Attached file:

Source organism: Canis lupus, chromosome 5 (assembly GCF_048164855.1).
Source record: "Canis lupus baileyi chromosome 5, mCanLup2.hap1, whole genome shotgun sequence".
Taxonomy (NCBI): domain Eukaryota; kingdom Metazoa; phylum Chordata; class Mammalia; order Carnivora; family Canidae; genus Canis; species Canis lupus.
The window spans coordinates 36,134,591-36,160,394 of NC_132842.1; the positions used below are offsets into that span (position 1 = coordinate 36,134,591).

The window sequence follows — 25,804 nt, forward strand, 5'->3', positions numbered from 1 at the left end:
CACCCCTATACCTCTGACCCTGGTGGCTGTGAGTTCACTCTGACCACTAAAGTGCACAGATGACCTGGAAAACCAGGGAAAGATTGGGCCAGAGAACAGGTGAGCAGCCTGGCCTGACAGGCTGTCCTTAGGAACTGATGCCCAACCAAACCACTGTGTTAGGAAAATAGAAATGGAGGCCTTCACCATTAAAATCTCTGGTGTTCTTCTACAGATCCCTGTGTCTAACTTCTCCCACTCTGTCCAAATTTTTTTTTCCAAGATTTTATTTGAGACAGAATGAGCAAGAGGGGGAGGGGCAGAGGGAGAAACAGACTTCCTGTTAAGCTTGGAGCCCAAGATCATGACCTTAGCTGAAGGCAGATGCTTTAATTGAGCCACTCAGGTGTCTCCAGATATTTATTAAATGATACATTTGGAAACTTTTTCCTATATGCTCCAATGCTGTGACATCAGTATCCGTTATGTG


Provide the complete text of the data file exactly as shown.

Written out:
Source organism: Canis lupus, chromosome 5 (assembly GCF_048164855.1).
Source record: "Canis lupus baileyi chromosome 5, mCanLup2.hap1, whole genome shotgun sequence".
Taxonomy (NCBI): domain Eukaryota; kingdom Metazoa; phylum Chordata; class Mammalia; order Carnivora; family Canidae; genus Canis; species Canis lupus.
The window spans coordinates 36,134,591-36,160,394 of NC_132842.1; the positions used below are offsets into that span (position 1 = coordinate 36,134,591).

The window sequence follows — 25,804 nt, forward strand, 5'->3', positions numbered from 1 at the left end:
CACCCCTATACCTCTGACCCTGGTGGCTGTGAGTTCACTCTGACCACTAAAGTGCACAGATGACCTGGAAAACCAGGGAAAGATTGGGCCAGAGAACAGGTGAGCAGCCTGGCCTGACAGGCTGTCCTTAGGAACTGATGCCCAACCAAACCACTGTGTTAGGAAAATAGAAATGGAGGCCTTCACCATTAAAATCTCTGGTGTTCTTCTACAGATCCCTGTGTCTAACTTCTCCCACTCTGTCCAAATTTTTTTTTCCAAGATTTTATTTGAGACAGAATGAGCAAGAGGGGGAGGGGCAGAGGGAGAAACAGACTTCCTGTTAAGCTTGGAGCCCAAGATCATGACCTTAGCTGAAGGCAGATGCTTTAATTGAGCCACTCAGGTGTCTCCAGATATTTATTAAATGATACATTTGGAAACTTTTTCCTATATGCTCCAATGCTGTGACATCAGTATCCGTTATGTG